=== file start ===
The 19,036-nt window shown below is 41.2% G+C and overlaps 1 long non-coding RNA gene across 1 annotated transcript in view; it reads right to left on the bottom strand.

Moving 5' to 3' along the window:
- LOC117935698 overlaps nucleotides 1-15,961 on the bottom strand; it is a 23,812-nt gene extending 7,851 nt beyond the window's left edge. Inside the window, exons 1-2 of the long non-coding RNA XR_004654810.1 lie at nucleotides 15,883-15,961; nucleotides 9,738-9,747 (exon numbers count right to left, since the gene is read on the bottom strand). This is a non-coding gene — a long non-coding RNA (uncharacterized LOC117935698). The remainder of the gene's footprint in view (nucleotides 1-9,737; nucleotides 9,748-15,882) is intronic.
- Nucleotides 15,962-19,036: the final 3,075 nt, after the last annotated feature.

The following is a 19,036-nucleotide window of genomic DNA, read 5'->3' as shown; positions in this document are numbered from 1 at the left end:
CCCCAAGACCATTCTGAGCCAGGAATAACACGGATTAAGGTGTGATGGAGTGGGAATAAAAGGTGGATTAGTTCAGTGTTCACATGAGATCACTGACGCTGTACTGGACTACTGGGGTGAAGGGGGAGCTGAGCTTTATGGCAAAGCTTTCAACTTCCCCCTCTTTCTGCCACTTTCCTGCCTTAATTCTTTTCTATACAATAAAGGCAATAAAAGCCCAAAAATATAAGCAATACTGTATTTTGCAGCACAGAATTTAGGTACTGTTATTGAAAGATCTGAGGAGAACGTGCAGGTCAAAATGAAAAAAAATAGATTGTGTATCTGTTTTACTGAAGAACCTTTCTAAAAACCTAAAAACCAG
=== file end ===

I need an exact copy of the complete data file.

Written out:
The 19,036-nt window shown below is 41.2% G+C and overlaps 1 long non-coding RNA gene across 1 annotated transcript in view; it reads right to left on the bottom strand.

Moving 5' to 3' along the window:
- LOC117935698 overlaps nucleotides 1-15,961 on the bottom strand; it is a 23,812-nt gene extending 7,851 nt beyond the window's left edge. Inside the window, exons 1-2 of the long non-coding RNA XR_004654810.1 lie at nucleotides 15,883-15,961; nucleotides 9,738-9,747 (exon numbers count right to left, since the gene is read on the bottom strand). This is a non-coding gene — a long non-coding RNA (uncharacterized LOC117935698). The remainder of the gene's footprint in view (nucleotides 1-9,737; nucleotides 9,748-15,882) is intronic.
- Nucleotides 15,962-19,036: the final 3,075 nt, after the last annotated feature.

The following is a 19,036-nucleotide window of genomic DNA, read 5'->3' as shown; positions in this document are numbered from 1 at the left end:
CCCCAAGACCATTCTGAGCCAGGAATAACACGGATTAAGGTGTGATGGAGTGGGAATAAAAGGTGGATTAGTTCAGTGTTCACATGAGATCACTGACGCTGTACTGGACTACTGGGGTGAAGGGGGAGCTGAGCTTTATGGCAAAGCTTTCAACTTCCCCCTCTTTCTGCCACTTTCCTGCCTTAATTCTTTTCTATACAATAAAGGCAATAAAAGCCCAAAAATATAAGCAATACTGTATTTTGCAGCACAGAATTTAGGTACTGTTATTGAAAGATCTGAGGAGAACGTGCAGGTCAAAATGAAAAAAAATAGATTGTGTATCTGTTTTACTGAAGAACCTTTCTAAAAACCTAAAAACCAG